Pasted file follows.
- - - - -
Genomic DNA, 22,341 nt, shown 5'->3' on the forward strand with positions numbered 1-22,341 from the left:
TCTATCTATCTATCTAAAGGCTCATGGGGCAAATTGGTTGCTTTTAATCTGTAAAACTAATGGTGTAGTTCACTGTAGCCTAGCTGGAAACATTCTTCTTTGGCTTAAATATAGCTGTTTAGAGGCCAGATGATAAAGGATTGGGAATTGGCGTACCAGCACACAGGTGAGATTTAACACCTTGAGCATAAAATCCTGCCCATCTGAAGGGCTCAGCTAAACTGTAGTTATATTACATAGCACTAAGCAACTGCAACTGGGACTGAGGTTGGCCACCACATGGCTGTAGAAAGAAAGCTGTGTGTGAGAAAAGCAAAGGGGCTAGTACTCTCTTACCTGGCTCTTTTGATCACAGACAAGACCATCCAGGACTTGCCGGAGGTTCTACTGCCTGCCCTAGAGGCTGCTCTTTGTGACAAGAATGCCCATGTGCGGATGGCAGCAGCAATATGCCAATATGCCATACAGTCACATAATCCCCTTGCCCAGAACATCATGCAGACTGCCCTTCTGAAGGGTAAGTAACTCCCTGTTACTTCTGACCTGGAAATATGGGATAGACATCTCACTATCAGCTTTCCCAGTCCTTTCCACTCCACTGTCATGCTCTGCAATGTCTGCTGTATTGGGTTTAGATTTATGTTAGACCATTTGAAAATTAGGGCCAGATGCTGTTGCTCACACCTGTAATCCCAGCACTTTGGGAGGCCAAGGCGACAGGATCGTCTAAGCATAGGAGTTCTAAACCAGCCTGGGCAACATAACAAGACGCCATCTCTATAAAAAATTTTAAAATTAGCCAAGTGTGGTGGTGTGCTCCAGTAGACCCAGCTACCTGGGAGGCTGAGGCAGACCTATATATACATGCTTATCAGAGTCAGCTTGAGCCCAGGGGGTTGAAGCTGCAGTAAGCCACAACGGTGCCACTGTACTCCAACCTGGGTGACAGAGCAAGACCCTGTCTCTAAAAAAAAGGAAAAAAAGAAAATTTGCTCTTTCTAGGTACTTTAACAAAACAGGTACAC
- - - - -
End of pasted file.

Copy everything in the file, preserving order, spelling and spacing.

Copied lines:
Genomic DNA, 22,341 nt, shown 5'->3' on the forward strand with positions numbered 1-22,341 from the left:
TCTATCTATCTATCTAAAGGCTCATGGGGCAAATTGGTTGCTTTTAATCTGTAAAACTAATGGTGTAGTTCACTGTAGCCTAGCTGGAAACATTCTTCTTTGGCTTAAATATAGCTGTTTAGAGGCCAGATGATAAAGGATTGGGAATTGGCGTACCAGCACACAGGTGAGATTTAACACCTTGAGCATAAAATCCTGCCCATCTGAAGGGCTCAGCTAAACTGTAGTTATATTACATAGCACTAAGCAACTGCAACTGGGACTGAGGTTGGCCACCACATGGCTGTAGAAAGAAAGCTGTGTGTGAGAAAAGCAAAGGGGCTAGTACTCTCTTACCTGGCTCTTTTGATCACAGACAAGACCATCCAGGACTTGCCGGAGGTTCTACTGCCTGCCCTAGAGGCTGCTCTTTGTGACAAGAATGCCCATGTGCGGATGGCAGCAGCAATATGCCAATATGCCATACAGTCACATAATCCCCTTGCCCAGAACATCATGCAGACTGCCCTTCTGAAGGGTAAGTAACTCCCTGTTACTTCTGACCTGGAAATATGGGATAGACATCTCACTATCAGCTTTCCCAGTCCTTTCCACTCCACTGTCATGCTCTGCAATGTCTGCTGTATTGGGTTTAGATTTATGTTAGACCATTTGAAAATTAGGGCCAGATGCTGTTGCTCACACCTGTAATCCCAGCACTTTGGGAGGCCAAGGCGACAGGATCGTCTAAGCATAGGAGTTCTAAACCAGCCTGGGCAACATAACAAGACGCCATCTCTATAAAAAATTTTAAAATTAGCCAAGTGTGGTGGTGTGCTCCAGTAGACCCAGCTACCTGGGAGGCTGAGGCAGACCTATATATACATGCTTATCAGAGTCAGCTTGAGCCCAGGGGGTTGAAGCTGCAGTAAGCCACAACGGTGCCACTGTACTCCAACCTGGGTGACAGAGCAAGACCCTGTCTCTAAAAAAAAGGAAAAAAAGAAAATTTGCTCTTTCTAGGTACTTTAACAAAACAGGTACAC